The Government’s claim that no further changes will be sought for decades is, moreover, meaningless since no government can make such promises about the behaviour of future governments. A similar rhetorical undertaken was given when public sector pensions were reformed in 2006/7.
There is no affordability crisis!
The Government, as with the Hutton Report earlier this year, has failed to demonstrate the economic necessity for public sector pension reform. None of the pension schemes are in current or projected shortfall, and they are all demonstrably affordable at present contribution rates. This is an aspect of the dispute that is continually ignored in media coverage, an omission that statements from our side have not yet overcome. Indeed it is only the proposed 50% increase in monthly contributions which, in possibly driving younger or early career teachers out of the TPS, might threaten the scheme’s future viability.
The NAS/UWT statement made the point succinctly:
The Coalition Government has still not provided any information on the need for reform to the TPS, and today’s [Monday’s] statement confirms that teachers will be expected to pay more, receive less and work longer for their pensions.
The Government‘s private rationale for the changes are easily discernible. Given that the changes are not necessary financially, there is a clear dual aim:
- to lower the cost to public sector employing departments, and thus to redirect funds in favour of the deficit created by the banking crisis, and to facilitate privatization in the post-16 education sector; and
- gradually to transform an expectation and tradition of collective provision for old age (through existing funded schemes with final salary provision) to resignation in accepting a move to individual responsibility for retirement (through the stock market wager on ‘money-purchase’ schemes).
The latter intent is why the Government is not excessively concerned about the future viability of schemes whose increased contributions might render them non-viable as a result of the deterrent effect.
What next for UCU, and the defence of TPS?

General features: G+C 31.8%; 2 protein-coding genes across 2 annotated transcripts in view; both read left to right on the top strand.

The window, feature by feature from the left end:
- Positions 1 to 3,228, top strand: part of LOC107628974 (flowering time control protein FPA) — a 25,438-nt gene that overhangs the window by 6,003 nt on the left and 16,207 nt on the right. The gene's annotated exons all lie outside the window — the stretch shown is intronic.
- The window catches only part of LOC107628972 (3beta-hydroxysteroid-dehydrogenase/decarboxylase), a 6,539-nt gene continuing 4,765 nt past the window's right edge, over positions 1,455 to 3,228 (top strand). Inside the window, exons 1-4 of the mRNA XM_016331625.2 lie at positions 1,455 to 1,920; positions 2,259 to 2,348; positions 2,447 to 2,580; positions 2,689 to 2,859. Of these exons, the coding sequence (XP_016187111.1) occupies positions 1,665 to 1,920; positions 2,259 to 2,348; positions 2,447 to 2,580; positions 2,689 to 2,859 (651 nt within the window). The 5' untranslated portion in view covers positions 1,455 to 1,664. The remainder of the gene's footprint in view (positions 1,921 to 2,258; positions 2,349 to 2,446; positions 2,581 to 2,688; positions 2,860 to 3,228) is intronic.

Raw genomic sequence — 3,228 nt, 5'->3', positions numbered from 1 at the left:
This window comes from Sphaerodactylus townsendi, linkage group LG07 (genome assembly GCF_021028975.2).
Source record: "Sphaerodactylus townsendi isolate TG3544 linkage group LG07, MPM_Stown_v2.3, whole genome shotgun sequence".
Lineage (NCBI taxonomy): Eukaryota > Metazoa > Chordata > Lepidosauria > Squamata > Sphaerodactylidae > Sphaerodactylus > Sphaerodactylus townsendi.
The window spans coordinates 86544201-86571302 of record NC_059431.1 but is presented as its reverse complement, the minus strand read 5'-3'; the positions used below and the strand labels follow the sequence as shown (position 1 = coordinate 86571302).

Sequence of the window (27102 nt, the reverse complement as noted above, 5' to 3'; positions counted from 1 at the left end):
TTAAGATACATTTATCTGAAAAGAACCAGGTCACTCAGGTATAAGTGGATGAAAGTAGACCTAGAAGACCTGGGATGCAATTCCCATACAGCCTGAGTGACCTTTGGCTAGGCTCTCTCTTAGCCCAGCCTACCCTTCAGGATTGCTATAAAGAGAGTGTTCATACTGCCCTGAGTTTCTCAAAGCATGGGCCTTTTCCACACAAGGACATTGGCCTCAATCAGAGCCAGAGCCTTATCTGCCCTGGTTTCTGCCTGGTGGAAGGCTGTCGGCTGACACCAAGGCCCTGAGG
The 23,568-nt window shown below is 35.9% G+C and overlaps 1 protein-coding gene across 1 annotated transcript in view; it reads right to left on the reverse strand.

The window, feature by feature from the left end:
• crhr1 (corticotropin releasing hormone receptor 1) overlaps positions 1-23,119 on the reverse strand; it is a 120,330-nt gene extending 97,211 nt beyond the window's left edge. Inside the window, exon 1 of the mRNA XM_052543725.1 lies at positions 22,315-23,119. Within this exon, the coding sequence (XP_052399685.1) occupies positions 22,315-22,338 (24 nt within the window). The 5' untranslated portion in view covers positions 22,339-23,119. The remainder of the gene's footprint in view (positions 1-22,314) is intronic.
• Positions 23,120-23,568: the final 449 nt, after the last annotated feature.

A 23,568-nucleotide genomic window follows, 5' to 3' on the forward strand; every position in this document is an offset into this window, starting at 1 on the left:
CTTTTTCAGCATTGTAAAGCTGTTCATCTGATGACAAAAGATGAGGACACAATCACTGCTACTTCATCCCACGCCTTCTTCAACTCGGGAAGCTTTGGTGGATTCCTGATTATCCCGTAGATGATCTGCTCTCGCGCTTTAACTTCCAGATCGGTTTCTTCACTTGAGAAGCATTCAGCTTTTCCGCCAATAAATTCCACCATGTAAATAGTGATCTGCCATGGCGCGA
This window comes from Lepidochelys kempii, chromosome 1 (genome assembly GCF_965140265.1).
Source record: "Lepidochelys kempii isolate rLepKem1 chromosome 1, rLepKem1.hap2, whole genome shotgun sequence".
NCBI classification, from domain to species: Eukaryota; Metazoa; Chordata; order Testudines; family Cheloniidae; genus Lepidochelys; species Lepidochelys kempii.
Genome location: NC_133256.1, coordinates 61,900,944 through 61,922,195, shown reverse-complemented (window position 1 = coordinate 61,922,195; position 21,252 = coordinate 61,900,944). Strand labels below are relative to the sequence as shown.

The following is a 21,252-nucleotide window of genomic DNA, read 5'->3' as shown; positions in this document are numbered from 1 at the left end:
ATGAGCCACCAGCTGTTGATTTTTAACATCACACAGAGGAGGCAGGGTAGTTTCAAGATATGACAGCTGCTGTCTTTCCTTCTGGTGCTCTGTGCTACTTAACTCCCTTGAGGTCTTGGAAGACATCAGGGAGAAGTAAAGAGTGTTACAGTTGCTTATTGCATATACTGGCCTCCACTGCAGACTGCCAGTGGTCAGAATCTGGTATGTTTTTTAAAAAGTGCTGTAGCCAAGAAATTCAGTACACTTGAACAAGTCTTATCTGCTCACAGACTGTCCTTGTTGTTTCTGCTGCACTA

A special NEC meeting is to be called in early January. It will review the Government’s proposals, and recommend acceptance or rejection in a ballot of members of the TPS. UCU Left will urge members of the NEC to recommend rejection, and in the ballot will urge members to reject the proposals.
The UCU campaign was:
- against any increase in contributions as financially unnecessary for the scheme and unaffordable for some at a time of declining real wages;
- against any increase in the retirement age, as financially unnecessary professionally ill-considered, and a breach of contract;
- against any cuts to pensions from a move to CPI as a contractual breach and a deferred wage cut;
- against the move to ‘career average’ as a breach of contract, and a worsening of pensions without a shift to an unattainable accrual rate.
This was the policy position adopted overwhelmingly at successive conferences, and reasserted by the NEC. None of these things have been achieved in the Government’s ‘final offer’. Hence the offer should be rejected, and the campaign of industrial action should recommence as soon as possible, and should escalate through the year.
The UCU will then need to plan for further strike action, in conjunction with the other teaching unions and the PCS (and with those other unions whose members may yet reject the Government’s amendment of the cuts).
We urge UCU (TPS) branches to meet as early as possible in the New Year to discuss the situation, and to pass motions rejecting the proposals as inadequate and unacceptable. We urge branches to call on our union leadership to organise further national strike action alongside other unions in the New Year.
UCU Left Bulletin